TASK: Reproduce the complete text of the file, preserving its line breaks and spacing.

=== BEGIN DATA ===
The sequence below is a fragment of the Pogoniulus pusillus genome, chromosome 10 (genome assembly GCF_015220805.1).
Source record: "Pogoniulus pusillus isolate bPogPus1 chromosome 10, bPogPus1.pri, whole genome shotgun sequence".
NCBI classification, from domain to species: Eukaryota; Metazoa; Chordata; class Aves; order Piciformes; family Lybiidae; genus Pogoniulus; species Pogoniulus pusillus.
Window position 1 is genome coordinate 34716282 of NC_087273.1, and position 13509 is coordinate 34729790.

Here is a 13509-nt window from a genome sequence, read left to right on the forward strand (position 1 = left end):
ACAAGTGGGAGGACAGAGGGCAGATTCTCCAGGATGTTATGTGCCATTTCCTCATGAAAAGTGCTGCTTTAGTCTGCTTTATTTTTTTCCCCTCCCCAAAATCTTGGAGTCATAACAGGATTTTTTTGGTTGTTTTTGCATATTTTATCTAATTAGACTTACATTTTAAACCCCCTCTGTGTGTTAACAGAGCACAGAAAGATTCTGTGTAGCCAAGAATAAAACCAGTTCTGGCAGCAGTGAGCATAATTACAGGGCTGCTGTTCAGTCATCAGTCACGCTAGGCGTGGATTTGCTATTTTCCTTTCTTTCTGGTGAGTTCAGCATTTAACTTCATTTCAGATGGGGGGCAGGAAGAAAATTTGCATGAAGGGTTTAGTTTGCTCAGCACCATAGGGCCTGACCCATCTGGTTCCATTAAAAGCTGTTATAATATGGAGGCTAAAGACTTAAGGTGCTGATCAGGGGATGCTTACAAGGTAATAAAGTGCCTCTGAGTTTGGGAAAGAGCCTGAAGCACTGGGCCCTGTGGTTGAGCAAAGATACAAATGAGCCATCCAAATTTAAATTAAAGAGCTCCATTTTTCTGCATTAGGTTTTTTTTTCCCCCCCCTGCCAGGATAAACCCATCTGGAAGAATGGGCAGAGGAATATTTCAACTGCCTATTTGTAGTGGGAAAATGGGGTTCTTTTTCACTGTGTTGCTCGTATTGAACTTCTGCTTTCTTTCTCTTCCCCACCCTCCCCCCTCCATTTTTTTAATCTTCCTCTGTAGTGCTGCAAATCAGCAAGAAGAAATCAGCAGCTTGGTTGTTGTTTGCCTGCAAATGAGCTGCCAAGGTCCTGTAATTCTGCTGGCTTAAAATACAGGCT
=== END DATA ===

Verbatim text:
The sequence below is a fragment of the Pogoniulus pusillus genome, chromosome 10 (genome assembly GCF_015220805.1).
Source record: "Pogoniulus pusillus isolate bPogPus1 chromosome 10, bPogPus1.pri, whole genome shotgun sequence".
NCBI classification, from domain to species: Eukaryota; Metazoa; Chordata; class Aves; order Piciformes; family Lybiidae; genus Pogoniulus; species Pogoniulus pusillus.
Window position 1 is genome coordinate 34716282 of NC_087273.1, and position 13509 is coordinate 34729790.

Here is a 13509-nt window from a genome sequence, read left to right on the forward strand (position 1 = left end):
ACAAGTGGGAGGACAGAGGGCAGATTCTCCAGGATGTTATGTGCCATTTCCTCATGAAAAGTGCTGCTTTAGTCTGCTTTATTTTTTTCCCCTCCCCAAAATCTTGGAGTCATAACAGGATTTTTTTGGTTGTTTTTGCATATTTTATCTAATTAGACTTACATTTTAAACCCCCTCTGTGTGTTAACAGAGCACAGAAAGATTCTGTGTAGCCAAGAATAAAACCAGTTCTGGCAGCAGTGAGCATAATTACAGGGCTGCTGTTCAGTCATCAGTCACGCTAGGCGTGGATTTGCTATTTTCCTTTCTTTCTGGTGAGTTCAGCATTTAACTTCATTTCAGATGGGGGGCAGGAAGAAAATTTGCATGAAGGGTTTAGTTTGCTCAGCACCATAGGGCCTGACCCATCTGGTTCCATTAAAAGCTGTTATAATATGGAGGCTAAAGACTTAAGGTGCTGATCAGGGGATGCTTACAAGGTAATAAAGTGCCTCTGAGTTTGGGAAAGAGCCTGAAGCACTGGGCCCTGTGGTTGAGCAAAGATACAAATGAGCCATCCAAATTTAAATTAAAGAGCTCCATTTTTCTGCATTAGGTTTTTTTTTCCCCCCCCTGCCAGGATAAACCCATCTGGAAGAATGGGCAGAGGAATATTTCAACTGCCTATTTGTAGTGGGAAAATGGGGTTCTTTTTCACTGTGTTGCTCGTATTGAACTTCTGCTTTCTTTCTCTTCCCCACCCTCCCCCCTCCATTTTTTTAATCTTCCTCTGTAGTGCTGCAAATCAGCAAGAAGAAATCAGCAGCTTGGTTGTTGTTTGCCTGCAAATGAGCTGCCAAGGTCCTGTAATTCTGCTGGCTTAAAATACAGGCT